DNA was extracted and purified with QIAamp DNA Micro Kit (Qiagen) according to the manufacturer's instructions. DNA concentration was determined by NanoDrop 2000c/2000 UV-Vis spectrophotomer (Thermo Fisher Scientific, Middletown, VA, USA) and quality was confirmed by agarose electrophoresis. Genomic DNA (400ng) was digested with 10U of McrBC endonuclease (New England BioLabs, St Louis, MO, USA) overnight at 37°C. McrBC is a methylation-specific endonuclease, which, as opposed to methylation-sensitive restriction (MSR) enzymes, cleaves DNA containing 5-mC on one or both strands, but does not act on unmethylated DNA.25 Strand breaks induced by cleavage of methylated DNA by McrBC abrogates PCR amplification, whereas unmethylated cytosines remain intact and can be detected by quantitative PCR product recovery. Following the McrBC treatment, quantitative PCR with primers within the EN-2 promoter (Figure 1) was used to analyze methylation status of EN-2 promoter. Undigested DNA served as control. Methylated genomic DNA from human male Jurkat cells (New England BioLabs) was used as DNA standard and given value of 100% methylation. Percent CpG methylation in the EN-2 promoter was calculated as ratio of PCR product recovery after DNA digestion with McrBC relative to undigested DNA, normalized to methylated Jurkat genomic DNA: (ΔCtsample/ΔCtCpG methylated jurkat genomic DNA × 100%) where ΔCt=Ctdigested DNA−Ctundigested DNA.
Genomic DNA (400ng) was digested overnight with 5U of MSR endonuclease HpaII at 37°C following with 5U of MSR endonuclease BstUI at 60°C according to the manufacturer's instructions (New England BioLabs). Double digestion of DNA by HpaII/BstUI induces DNA strand breaks at unmethylated CCGG and CGCG sequences, and abrogates PCR amplification.26 Conversely, methylated cytosines prevent enzyme cleavage and can be detected by PCR product recovery. Undigested DNA served as control. Unmethylated genomic DNA from human male Jurkat cells was used as a standard for EN-2 gene promoter methylation and given value of 0%. The results are presented as ratio of PCR product recovery after the digestion of DNA with HpaII/BstUI relative to undigested DNA, normalized to 5-Aza-dc-treated Jurkat Genomic DNA:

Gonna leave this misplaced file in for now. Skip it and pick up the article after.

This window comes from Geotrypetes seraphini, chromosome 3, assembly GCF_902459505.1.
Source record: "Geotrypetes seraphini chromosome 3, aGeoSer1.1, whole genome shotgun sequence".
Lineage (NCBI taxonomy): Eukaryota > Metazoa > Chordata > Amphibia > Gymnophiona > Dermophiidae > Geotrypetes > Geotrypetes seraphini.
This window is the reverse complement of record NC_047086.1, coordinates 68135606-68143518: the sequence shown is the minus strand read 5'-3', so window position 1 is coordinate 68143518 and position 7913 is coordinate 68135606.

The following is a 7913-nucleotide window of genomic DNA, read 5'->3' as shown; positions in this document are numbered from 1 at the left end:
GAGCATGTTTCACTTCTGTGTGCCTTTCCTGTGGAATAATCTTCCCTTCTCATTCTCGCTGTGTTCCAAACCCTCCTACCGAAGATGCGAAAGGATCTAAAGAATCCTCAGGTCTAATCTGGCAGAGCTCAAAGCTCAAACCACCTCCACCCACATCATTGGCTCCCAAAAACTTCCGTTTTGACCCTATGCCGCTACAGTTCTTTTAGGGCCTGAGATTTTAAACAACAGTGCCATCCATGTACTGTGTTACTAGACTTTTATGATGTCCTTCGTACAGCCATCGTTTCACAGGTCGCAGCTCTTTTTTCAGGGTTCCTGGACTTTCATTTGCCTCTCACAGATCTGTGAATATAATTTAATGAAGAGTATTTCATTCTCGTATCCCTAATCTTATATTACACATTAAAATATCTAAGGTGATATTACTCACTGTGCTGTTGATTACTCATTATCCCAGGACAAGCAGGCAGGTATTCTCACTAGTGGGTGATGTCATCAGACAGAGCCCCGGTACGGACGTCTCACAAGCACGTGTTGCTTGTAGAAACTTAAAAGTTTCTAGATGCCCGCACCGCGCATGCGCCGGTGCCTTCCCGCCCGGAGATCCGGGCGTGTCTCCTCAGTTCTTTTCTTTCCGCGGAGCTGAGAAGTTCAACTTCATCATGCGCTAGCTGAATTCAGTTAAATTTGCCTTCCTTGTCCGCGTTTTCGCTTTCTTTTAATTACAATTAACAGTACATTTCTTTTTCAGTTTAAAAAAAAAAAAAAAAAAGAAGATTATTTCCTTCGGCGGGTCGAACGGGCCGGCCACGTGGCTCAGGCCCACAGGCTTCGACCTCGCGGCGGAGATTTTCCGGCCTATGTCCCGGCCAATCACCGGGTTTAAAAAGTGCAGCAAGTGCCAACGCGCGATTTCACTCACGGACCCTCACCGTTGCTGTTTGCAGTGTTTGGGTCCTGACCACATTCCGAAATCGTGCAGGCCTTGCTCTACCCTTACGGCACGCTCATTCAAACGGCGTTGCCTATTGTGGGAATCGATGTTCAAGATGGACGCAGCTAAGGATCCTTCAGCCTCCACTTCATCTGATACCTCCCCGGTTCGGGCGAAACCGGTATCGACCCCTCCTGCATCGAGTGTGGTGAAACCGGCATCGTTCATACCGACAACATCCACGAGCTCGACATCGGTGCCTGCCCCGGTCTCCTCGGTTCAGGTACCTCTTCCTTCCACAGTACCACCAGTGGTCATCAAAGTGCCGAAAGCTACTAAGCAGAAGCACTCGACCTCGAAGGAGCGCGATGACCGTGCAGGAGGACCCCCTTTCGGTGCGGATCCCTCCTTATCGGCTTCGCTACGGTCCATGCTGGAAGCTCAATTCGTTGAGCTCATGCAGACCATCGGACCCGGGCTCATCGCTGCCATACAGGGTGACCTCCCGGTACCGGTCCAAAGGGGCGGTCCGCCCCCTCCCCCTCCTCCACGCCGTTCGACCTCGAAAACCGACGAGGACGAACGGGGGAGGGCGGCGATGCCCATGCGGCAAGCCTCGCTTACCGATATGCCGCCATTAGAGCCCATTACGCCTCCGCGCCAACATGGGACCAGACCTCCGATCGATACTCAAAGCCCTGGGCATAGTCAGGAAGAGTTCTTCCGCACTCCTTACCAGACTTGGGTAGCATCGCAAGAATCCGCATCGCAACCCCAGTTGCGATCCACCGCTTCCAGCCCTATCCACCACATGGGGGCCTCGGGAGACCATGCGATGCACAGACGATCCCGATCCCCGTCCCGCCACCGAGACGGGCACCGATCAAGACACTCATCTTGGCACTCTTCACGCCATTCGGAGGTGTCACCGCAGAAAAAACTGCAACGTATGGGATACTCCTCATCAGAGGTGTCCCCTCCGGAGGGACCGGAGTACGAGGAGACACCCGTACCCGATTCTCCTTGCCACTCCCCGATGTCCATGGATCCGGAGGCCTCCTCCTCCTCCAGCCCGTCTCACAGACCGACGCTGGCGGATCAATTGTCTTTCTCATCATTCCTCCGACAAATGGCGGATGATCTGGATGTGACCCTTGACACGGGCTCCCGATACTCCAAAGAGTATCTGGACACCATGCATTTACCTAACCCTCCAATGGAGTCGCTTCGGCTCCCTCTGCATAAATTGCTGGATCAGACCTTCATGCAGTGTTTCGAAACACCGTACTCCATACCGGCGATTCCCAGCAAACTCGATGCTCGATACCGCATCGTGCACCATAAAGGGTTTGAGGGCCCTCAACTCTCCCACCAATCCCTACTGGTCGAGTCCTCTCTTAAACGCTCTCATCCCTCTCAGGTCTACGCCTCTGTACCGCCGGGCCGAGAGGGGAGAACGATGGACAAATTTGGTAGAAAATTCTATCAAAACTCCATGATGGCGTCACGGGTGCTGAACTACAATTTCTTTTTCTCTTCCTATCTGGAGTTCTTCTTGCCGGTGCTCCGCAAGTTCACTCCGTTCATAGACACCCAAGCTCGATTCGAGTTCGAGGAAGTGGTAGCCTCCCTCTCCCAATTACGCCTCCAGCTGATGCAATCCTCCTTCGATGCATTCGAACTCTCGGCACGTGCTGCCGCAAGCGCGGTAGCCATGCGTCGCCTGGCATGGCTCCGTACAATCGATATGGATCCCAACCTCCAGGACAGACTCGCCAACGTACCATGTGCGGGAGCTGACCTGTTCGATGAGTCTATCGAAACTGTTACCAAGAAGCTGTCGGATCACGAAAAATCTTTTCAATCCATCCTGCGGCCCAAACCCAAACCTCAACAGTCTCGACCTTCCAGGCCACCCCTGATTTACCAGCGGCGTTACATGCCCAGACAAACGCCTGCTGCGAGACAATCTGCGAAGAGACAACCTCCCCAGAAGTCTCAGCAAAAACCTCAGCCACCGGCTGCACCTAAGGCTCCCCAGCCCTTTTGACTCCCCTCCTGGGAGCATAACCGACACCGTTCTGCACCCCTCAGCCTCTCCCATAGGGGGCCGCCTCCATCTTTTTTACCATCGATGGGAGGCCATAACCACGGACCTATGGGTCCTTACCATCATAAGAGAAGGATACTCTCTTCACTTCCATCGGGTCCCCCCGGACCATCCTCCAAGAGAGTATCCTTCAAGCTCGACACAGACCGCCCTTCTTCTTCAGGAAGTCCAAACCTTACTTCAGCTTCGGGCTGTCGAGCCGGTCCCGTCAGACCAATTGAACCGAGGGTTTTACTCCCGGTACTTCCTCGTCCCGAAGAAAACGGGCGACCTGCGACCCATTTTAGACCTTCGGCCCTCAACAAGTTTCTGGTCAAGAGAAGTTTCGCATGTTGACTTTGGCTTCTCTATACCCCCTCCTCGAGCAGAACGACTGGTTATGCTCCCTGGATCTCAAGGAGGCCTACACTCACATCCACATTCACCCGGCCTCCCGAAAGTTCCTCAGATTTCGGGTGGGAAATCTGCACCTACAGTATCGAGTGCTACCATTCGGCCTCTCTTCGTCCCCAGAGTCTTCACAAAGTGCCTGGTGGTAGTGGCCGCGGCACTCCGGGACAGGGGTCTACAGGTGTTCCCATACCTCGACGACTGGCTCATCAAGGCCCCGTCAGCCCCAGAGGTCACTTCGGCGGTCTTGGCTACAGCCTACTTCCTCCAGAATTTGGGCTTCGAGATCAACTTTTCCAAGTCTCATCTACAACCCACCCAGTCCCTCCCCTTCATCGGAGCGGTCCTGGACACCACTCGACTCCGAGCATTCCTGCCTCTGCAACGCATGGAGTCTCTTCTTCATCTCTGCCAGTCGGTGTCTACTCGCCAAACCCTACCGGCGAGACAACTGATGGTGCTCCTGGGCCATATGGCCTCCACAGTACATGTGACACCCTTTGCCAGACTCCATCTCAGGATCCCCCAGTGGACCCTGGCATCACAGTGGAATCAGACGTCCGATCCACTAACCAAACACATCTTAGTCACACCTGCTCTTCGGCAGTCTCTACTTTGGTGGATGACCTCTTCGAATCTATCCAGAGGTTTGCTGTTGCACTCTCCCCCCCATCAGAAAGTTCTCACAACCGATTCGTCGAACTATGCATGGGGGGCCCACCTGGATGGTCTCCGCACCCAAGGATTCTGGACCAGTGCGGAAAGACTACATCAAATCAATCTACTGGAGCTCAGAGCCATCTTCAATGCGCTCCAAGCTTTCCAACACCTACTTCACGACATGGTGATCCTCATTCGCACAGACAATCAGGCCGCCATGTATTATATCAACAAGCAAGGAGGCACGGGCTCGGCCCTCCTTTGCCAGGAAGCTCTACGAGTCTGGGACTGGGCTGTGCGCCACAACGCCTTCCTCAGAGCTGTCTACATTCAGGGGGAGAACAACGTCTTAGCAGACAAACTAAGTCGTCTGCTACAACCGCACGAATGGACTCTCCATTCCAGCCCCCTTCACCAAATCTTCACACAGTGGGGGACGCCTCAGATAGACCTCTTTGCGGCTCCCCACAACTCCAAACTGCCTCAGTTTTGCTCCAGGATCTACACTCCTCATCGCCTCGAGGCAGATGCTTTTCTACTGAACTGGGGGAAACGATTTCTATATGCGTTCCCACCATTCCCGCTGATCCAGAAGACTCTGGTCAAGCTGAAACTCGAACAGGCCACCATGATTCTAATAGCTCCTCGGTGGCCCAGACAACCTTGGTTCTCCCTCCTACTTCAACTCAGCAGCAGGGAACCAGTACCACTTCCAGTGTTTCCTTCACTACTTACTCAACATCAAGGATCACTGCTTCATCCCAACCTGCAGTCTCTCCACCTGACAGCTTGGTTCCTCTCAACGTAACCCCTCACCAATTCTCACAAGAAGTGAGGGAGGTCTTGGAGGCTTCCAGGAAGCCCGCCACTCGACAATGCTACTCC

Total RNA was extracted from cerebellum brain tissues using TRI Reagent (Ambion, Life Technologies, Grand Island, NY, USA) and purified with RNeasy Mini Kit (Qiagen). RNA quality (RNA integrity number) was assessed with Agilent RNA 6000 Nano Kit and Agilent 2100 Bioanalyzer (Agilent Technologies, Santa Clara, CA, USA). Total RNA (2μg) was reverse transcribed using random primers and a High Capacity complementary DNA Reverse Transcription Kit (Applied Biosystems, Foster City, CA, USA). The levels of EN-2 gene transcripts were determined in triplicate by quantitative reverse transcription PCR using TaqMan Gene Expression Assays (Hs00171321_m1*, Applied Biosystems). Relative quantification of gene expression was performed by using the glyceraldehyde-3-phosphate dehydrogenase (GAPDH) gene as an internal control. The EN-2 gene expression was presented as mean 2−(CT EN-2 – CT GAPDH) as described previously.27
Brain tissue lysates were prepared by homogenization of 30mg of tissue in lysis buffer supplemented with protease and phosphatase inhibitors. Extracts (50μg) containing equal quantities of proteins were separated by SDS-polyacrylamide gel electrophoresis on 15% polyacrylamide gels and transferred to polyvinylidene difluoride membranes. Human fetal normal cerebellum (ab30070, Abcam) was used as positive control. Membranes were probed with primary antibodies against EN-2 protein (Rabbit polyclonal antibody to EN-2, ab28731, 1:1000, Abcam). Horseradish peroxidase-coupled donkey anti-rabbit secondary antibodies (Santa Cruz Biotechnology, Santa Cruz, CA, USA) were used for visualization. Chemiluminescence detection was performed with the Immobilon Western Chemiluminescent horseradish peroxidase Substrate (Millipore Corporation, Billerica, MA, USA) and measured directly by a UVP BioSpectrum Imaging System (Upland, CA, USA). Equal protein loading was confirmed by immunostaining against β-actin (1:5000; Sigma-Aldrich, St Louis, MO, USA).